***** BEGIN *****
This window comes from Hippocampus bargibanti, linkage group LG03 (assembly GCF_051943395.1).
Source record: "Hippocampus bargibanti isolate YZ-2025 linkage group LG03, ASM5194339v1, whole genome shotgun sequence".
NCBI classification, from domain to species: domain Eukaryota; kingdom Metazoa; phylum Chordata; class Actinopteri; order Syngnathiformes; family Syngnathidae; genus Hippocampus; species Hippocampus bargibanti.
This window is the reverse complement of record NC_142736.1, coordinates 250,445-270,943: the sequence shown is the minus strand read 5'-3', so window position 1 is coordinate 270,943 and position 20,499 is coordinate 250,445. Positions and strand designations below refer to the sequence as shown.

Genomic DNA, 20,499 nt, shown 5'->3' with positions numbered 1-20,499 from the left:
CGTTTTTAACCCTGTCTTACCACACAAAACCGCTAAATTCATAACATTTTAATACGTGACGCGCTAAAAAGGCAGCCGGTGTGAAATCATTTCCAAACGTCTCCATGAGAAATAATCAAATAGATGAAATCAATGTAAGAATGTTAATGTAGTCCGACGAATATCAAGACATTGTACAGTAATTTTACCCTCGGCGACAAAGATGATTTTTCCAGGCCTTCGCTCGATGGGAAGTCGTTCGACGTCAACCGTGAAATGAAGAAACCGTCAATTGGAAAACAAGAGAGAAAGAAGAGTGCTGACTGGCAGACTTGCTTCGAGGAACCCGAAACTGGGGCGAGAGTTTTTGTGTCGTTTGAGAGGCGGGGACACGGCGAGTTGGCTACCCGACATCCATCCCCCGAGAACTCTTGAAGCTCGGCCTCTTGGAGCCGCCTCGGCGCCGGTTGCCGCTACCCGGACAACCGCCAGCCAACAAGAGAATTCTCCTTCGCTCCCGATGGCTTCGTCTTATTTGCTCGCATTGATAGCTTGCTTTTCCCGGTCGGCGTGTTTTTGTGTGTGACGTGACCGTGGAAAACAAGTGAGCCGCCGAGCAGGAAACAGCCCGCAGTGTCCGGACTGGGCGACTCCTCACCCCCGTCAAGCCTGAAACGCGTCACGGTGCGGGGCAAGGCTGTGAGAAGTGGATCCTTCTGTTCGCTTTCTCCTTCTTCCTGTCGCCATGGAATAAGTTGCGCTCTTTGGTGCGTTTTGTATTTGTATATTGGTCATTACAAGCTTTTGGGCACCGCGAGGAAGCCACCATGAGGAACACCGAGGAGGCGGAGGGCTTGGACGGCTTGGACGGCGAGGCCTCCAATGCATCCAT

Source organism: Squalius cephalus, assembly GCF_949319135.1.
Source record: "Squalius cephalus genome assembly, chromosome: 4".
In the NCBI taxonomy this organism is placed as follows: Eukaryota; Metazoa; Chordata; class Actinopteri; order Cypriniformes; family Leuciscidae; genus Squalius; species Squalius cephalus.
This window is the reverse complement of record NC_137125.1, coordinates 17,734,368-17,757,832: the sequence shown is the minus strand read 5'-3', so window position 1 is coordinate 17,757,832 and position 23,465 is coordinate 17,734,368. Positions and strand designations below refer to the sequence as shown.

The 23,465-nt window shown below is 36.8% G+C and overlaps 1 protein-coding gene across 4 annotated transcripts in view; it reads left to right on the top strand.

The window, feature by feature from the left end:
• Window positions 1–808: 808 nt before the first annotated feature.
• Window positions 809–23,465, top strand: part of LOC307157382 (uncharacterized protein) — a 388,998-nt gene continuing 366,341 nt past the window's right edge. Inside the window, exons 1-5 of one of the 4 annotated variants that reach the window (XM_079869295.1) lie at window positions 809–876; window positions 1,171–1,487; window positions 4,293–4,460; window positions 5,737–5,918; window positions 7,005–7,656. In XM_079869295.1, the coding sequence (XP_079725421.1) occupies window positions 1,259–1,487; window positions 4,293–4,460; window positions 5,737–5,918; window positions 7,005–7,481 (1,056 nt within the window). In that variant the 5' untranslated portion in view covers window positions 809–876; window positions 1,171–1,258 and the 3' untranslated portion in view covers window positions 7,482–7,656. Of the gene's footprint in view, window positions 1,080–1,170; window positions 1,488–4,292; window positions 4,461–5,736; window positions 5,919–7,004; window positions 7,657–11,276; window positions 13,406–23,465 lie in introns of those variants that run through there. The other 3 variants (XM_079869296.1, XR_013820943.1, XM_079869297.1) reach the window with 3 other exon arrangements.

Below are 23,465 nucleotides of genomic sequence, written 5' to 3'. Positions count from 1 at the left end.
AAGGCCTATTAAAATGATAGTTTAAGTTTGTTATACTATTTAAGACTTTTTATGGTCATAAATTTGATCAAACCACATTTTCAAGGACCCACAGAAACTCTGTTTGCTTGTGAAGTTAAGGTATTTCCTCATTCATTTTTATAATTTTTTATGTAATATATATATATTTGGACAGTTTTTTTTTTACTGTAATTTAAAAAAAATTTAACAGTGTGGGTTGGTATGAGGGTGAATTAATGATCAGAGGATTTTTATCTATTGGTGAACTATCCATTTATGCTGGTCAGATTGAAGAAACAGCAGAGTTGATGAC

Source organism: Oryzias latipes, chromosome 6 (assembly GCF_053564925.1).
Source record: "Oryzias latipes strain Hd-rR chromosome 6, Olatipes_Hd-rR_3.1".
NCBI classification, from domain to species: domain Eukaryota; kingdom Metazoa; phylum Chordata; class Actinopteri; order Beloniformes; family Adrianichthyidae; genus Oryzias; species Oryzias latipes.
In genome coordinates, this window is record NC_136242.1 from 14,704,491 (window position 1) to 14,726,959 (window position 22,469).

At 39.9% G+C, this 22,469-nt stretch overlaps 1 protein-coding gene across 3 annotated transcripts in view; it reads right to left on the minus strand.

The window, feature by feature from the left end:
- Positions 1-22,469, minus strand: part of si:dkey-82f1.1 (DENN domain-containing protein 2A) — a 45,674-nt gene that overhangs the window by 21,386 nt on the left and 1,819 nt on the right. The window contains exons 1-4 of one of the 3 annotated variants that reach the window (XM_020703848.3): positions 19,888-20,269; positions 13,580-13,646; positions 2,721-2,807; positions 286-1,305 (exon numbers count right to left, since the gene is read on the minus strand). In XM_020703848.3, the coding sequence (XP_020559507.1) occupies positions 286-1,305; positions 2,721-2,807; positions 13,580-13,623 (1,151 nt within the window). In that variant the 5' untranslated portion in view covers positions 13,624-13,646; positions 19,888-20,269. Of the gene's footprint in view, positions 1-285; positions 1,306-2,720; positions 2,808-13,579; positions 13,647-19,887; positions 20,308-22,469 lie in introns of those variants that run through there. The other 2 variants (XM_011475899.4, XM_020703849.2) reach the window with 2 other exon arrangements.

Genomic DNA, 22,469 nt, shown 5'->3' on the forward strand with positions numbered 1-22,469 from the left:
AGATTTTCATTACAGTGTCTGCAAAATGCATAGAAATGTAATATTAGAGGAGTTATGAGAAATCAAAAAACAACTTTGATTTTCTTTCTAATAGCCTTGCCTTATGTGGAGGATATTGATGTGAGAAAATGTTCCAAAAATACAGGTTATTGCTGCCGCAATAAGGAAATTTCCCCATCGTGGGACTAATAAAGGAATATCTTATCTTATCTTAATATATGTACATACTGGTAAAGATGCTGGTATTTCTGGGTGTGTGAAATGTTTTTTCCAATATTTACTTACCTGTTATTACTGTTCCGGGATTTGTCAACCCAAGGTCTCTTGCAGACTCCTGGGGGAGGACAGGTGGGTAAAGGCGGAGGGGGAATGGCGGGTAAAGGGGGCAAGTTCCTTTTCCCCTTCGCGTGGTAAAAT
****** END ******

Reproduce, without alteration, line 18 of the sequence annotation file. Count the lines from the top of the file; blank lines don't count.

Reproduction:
Source record: "Oryzias latipes strain Hd-rR chromosome 6, Olatipes_Hd-rR_3.1".